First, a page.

Projects with Rubrics

What is a rubric?

A rubric is a rating scale that express criteria for assessing essay or portfolio content. They are communicating expectations for an assignment, providing focused feedback on works in progress, and grading final products. Rubrics are often used to grade student work but they can serve another, more important, role as well: Rubrics can teach as well as evaluate. When used as part of a formative, student-centered approach to assessment, rubrics have the potential to help students develop understanding and skill, as well as make dependable judgments about the quality of their own work. Students should be able to use rubrics in many of the same ways that teachers use them—to clarify the standards for a quality performance, and to guide ongoing feedback about progress toward those standards
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Consistency: Using a rubric provides several advantages to both instructors and students. Grading according to an explicit and descriptive set of criteria that is designed to reflect the weighted importance of the objectives of the assignment helps ensure that the instructor’s grading standards don’t change over time. Grading consistency is difficult to maintain over time because of fatigue, shifting standards based on prior experience, or intrusion of other criteria. Furthermore, rubrics can reduce the time spent grading by reducing uncertainty and by allowing instructors to refer to the rubric description associated with a score rather than having to write long comments. Finally, grading rubrics are invaluable in large courses that have multiple graders (other instructors, teaching assistants, etc.) because they can help ensure consistency across graders and reduce the systematic bias that can be introduced between graders.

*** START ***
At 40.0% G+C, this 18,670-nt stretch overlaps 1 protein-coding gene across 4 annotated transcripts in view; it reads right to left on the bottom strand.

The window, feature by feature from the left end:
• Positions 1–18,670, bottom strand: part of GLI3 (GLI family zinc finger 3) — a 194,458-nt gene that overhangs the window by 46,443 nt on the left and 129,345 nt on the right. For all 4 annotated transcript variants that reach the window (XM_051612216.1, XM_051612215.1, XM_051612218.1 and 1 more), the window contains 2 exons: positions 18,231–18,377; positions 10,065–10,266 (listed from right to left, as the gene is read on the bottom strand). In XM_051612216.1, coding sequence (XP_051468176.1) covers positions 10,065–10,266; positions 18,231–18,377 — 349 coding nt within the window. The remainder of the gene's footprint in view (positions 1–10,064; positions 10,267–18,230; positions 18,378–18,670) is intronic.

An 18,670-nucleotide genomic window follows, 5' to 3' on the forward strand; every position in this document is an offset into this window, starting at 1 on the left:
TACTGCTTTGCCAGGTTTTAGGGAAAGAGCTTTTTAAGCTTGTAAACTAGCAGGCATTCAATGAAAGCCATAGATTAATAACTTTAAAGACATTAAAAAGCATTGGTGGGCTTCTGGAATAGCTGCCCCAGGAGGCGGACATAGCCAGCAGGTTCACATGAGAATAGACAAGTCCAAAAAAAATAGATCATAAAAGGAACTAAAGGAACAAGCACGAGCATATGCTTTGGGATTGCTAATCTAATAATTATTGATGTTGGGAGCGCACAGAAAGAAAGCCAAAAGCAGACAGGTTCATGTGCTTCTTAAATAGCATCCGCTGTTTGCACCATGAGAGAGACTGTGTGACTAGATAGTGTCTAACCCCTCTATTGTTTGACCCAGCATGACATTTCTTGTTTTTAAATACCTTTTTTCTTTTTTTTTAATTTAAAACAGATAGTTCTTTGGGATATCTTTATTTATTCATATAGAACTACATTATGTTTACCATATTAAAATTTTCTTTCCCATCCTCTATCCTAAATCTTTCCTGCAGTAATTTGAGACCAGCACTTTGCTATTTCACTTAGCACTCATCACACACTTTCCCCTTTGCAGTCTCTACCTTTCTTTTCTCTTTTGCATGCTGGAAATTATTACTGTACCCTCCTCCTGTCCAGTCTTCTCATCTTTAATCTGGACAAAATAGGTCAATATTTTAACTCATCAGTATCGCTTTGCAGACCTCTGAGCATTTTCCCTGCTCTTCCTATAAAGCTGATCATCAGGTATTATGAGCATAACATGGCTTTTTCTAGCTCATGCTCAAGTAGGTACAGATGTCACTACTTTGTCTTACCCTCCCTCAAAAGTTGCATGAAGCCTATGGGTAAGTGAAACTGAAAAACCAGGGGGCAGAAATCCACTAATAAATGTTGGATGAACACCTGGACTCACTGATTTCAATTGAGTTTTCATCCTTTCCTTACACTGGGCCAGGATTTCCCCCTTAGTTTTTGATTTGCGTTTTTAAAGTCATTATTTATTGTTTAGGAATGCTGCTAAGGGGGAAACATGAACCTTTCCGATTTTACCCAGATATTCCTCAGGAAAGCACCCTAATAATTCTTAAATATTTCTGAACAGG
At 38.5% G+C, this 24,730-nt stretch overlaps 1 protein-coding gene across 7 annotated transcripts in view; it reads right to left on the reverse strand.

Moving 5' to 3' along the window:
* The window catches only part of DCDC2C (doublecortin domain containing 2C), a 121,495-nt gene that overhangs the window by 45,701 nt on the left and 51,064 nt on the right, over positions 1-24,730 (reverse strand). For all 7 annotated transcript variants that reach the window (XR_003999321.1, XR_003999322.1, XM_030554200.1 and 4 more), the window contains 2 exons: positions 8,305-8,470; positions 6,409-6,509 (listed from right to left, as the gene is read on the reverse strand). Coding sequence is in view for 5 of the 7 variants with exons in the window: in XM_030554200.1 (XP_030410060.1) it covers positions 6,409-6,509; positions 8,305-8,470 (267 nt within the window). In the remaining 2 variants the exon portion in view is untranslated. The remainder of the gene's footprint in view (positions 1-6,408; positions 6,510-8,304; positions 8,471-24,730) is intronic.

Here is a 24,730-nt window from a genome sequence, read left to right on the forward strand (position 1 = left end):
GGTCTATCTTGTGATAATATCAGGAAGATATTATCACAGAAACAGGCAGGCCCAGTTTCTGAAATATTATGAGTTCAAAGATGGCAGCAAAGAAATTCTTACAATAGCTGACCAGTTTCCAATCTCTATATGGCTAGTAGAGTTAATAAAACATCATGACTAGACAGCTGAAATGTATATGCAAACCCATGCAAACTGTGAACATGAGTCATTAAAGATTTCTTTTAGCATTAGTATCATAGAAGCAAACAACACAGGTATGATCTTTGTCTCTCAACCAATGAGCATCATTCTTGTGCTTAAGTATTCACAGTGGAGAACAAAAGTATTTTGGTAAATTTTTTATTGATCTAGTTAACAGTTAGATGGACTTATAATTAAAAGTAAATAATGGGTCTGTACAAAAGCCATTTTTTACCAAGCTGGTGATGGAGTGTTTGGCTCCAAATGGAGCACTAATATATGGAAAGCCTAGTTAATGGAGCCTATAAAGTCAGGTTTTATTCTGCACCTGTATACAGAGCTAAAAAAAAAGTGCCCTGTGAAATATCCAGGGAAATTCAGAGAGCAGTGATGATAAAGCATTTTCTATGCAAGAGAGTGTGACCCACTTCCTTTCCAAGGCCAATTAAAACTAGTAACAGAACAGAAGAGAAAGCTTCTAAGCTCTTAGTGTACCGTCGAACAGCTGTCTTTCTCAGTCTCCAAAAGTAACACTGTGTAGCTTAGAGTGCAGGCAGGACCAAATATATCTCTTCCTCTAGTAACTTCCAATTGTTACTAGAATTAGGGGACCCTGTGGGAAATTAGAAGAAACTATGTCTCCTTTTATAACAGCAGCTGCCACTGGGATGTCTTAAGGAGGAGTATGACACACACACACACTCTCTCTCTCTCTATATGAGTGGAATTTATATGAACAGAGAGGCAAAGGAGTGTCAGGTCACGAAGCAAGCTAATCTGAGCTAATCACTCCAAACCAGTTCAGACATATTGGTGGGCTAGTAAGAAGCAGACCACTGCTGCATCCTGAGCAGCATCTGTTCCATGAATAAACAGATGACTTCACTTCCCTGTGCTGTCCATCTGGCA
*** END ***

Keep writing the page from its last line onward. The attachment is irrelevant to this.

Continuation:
Shows strengths and weaknesses of students: Used more formatively, rubrics can help instructors get a clearer picture of the strengths and weaknesses of their class. By recording the component scores and tallying up the number of students scoring below an acceptable level on each component, instructors can identify those skills or concepts that need more instructional time and student effort.

Students can self assess: Grading rubrics are also valuable to students. A rubric can help instructors communicate to students the specific requirements and acceptable performance standards of an assignment. When rubrics are given to students with the assignment description, they can help students monitor and assess their progress as they work toward clearly indicated goals. When assignments are scored and returned with the rubric, students can more easily recognize the strengths and weaknesses of their work and direct their efforts accordingly.

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  • For the teacher creating the rubric, they may find the task of developing, testing, evaluating, and updating time consuming.
  • Rubrics can also restrict the students mind power in that they will feel that they need to complete the assignment strictly to the rubric instead of taking the initiative to explore their learning.
  • If the criteria that is in the rubric is too complex, students may feel overwhelmed with the assignment, and little success may be imminent.
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